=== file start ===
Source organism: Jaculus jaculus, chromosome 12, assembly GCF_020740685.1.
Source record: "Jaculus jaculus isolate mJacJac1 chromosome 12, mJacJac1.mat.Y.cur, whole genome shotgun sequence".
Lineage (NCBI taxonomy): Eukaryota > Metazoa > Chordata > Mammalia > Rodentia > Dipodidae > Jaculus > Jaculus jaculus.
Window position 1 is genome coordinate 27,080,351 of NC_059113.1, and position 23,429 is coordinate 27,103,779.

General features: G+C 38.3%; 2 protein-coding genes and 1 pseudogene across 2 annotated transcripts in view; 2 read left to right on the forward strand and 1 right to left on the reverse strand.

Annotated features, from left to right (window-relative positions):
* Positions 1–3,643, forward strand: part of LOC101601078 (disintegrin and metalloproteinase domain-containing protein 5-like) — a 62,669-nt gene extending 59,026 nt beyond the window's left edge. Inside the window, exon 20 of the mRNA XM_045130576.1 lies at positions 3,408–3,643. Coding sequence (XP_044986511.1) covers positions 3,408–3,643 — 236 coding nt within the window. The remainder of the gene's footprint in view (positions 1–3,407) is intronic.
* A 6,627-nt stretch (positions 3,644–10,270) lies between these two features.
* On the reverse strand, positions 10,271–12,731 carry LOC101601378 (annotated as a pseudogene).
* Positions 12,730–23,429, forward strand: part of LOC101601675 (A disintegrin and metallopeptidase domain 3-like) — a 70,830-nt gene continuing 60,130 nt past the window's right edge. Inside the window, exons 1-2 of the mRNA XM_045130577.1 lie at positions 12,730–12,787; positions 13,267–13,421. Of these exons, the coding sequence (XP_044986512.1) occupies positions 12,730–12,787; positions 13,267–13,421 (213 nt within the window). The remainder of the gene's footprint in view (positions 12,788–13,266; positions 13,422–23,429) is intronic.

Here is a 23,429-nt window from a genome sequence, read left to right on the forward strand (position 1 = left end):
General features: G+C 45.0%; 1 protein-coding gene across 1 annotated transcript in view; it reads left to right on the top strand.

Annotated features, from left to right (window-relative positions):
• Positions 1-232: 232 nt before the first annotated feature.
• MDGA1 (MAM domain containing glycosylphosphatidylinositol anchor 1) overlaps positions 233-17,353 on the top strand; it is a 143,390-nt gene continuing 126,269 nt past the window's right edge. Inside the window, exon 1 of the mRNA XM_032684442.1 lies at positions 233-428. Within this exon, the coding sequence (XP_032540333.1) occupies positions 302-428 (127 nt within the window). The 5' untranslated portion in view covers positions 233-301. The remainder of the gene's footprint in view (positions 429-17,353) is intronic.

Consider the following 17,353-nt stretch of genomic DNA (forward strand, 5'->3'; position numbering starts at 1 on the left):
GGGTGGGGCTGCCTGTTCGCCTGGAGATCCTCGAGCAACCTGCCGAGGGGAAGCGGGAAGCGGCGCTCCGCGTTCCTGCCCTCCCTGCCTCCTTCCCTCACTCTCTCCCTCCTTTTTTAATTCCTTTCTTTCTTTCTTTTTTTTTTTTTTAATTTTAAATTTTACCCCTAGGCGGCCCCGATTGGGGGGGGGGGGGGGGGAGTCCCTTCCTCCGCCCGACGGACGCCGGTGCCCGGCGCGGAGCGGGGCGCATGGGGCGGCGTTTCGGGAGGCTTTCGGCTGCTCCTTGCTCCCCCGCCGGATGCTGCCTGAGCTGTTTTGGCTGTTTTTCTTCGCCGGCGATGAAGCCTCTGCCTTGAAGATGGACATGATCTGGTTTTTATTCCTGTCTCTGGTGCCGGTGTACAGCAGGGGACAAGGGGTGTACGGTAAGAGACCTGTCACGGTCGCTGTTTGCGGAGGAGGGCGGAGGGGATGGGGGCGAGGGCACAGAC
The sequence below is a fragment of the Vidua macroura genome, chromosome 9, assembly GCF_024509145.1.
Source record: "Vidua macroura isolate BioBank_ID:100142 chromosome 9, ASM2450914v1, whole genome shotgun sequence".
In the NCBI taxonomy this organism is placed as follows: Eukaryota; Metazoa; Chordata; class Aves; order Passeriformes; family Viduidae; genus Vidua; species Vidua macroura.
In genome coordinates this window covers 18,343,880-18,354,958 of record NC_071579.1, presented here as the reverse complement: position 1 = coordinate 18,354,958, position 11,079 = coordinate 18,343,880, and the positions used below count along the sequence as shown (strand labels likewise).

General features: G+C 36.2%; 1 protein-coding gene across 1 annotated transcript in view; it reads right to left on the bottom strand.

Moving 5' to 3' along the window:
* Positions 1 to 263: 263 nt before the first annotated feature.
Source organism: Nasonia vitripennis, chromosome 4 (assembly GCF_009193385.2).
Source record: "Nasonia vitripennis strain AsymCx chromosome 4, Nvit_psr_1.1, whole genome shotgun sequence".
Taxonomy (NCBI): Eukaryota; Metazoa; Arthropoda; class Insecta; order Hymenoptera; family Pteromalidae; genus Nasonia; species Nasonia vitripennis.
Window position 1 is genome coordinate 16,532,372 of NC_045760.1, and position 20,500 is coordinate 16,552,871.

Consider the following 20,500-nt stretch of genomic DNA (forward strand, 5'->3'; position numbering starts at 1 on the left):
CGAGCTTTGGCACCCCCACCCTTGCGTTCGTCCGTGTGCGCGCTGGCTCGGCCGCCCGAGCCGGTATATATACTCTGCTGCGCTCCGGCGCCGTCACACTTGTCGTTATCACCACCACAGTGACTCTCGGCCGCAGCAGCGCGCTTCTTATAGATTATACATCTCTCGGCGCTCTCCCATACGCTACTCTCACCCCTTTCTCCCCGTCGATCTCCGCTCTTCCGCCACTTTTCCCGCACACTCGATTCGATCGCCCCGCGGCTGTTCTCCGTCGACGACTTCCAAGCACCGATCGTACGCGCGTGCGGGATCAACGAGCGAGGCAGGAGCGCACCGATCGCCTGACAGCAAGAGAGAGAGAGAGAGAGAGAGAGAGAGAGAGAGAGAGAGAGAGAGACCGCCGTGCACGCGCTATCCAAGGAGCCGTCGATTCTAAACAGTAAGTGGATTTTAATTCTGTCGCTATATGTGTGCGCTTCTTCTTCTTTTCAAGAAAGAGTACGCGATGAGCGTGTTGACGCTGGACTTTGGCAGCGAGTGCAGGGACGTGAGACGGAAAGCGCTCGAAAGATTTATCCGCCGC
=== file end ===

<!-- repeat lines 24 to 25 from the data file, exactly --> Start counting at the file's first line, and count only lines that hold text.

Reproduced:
* Positions 1 to 263: 263 nt before the first annotated feature.
Source organism: Nasonia vitripennis, chromosome 4 (assembly GCF_009193385.2).